Q 3 “What’s the one thing you can’t write without?”

This feature is a series of questions and answers but with a difference, each month I’ll be publishing the answers from lots of authors to just one question. The questions are mainly book, writing or publishing related but they are meant to be fun!

This month the question is “What’s the one thing you can’t write without?”

Chris Whitaker:  Crippling self-doubt. 

Elizabeth Haynes: Internet access. I’m always looking things up.

Lilja Sigurðardóttir: Coffee. And a computer is helpful as my handwriting is so terrible I often can´t read it myself. But Coffee I cannot be without.

Phoebe Locke: Coffee.

Hanna Jameson: Predictably, coffee. I pick coffee even over snacks, which I also need. Sometimes I don’t know whether I’m inspired or just high on caffeine and it’s good that I don’t know.

David Jackson: Silence. I need peace and quiet to focus on my writing.

Nick Quantrill: Coffee!

Sarah Ward: I always wear headphones. Sometimes I listen to classical music and sometimes it’s just the white noise I like. But it helps get me in the zone…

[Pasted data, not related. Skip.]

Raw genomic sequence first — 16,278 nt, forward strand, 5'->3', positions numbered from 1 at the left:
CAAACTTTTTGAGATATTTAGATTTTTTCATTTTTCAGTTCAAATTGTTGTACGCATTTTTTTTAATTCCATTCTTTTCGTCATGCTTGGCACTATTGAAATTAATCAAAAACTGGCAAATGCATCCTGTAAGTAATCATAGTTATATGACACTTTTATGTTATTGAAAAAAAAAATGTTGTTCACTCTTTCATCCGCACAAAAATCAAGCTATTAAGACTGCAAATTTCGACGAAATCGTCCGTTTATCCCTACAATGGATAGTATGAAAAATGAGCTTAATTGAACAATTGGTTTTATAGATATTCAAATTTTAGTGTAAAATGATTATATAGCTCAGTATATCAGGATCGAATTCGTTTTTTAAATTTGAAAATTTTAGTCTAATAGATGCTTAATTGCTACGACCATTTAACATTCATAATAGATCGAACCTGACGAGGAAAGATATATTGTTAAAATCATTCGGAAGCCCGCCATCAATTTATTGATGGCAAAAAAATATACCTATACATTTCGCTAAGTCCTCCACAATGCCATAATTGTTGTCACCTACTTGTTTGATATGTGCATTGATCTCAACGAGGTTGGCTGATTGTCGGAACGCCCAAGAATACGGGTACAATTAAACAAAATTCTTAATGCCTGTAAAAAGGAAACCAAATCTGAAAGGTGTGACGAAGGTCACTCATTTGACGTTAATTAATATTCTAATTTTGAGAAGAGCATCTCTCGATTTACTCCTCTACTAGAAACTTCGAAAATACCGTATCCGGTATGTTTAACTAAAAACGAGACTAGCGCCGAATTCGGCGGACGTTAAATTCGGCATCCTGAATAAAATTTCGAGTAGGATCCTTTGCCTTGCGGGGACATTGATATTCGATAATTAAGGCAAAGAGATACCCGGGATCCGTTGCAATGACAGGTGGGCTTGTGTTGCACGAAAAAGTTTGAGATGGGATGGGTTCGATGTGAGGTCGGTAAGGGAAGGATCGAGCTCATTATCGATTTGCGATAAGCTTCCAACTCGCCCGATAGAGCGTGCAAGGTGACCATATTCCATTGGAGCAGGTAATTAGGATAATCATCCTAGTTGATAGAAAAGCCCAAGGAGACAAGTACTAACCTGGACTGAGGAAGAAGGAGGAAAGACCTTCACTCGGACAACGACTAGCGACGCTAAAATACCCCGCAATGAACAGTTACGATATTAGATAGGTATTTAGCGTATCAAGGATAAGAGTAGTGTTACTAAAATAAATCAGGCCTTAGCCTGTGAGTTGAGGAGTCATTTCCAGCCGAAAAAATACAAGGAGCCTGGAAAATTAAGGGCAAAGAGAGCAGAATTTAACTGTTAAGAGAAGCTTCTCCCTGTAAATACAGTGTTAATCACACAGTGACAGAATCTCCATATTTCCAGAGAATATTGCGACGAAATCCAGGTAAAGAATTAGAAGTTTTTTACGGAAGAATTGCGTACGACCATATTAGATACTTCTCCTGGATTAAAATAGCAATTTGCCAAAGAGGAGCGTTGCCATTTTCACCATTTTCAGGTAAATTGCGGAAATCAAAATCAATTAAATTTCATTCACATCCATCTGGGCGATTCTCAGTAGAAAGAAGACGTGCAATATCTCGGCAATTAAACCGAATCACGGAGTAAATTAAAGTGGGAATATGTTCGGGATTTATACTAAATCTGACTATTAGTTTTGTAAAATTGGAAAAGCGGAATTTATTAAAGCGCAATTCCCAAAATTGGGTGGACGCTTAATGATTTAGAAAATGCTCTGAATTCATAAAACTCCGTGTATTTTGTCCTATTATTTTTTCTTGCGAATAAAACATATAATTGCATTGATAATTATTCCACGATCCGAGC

Steven Dunne: Tea. A computer.

Barbara Nadel: Tea.

Fergus McNeill: A keyboard. My handwriting is slow and laborious and illegible (seriously, I sometimes have to apologise when I sign books for people!) but my typing is fast enough to keep up with my thoughts.

William Shaw: Nothing whatsover. I make sure I have no fetishes around my writing so I can write anywhere and any time. On the bus. On a plane. In a pub. A keyboard of some kind helps, but it’s not essential.

Rachel Amphlett: Coffee.

Derek Farrell: It used to be background music, but that’s not always necessary – or welcome – these days. Then it became a scented candle, but that’s not so workable when you’re writing on a commuter train. I guess the one thing (or two things) I need are: An idea, and a sense of passion. I need to be outraged, or in love with something, and then I can write. 

Mari Hannah: I’ve not found one yet.

Cath Staincliffe: A4 paper – ruled narrow feint and margin, and a black gel pen.

V M Giambanco: Music – mostly soundtracks that vary from book to book.

Simon Booker: Knowing I have a fridge full of food.

Susi Holliday: My imagination

Anna Mazzola: COFFEE. Good coffee. I can write on buses, trains, in cars and other people’s living rooms, but I can’t write without caffeine.

Quentin Bates: I don’t have any particular totems or lucky charms, so a table and laptop combo does nicely. Silence helps.

Mark Edwards: Music playing in the background. I use it to get me In the zone and will play the same couple of albums hundreds of times while writing. 

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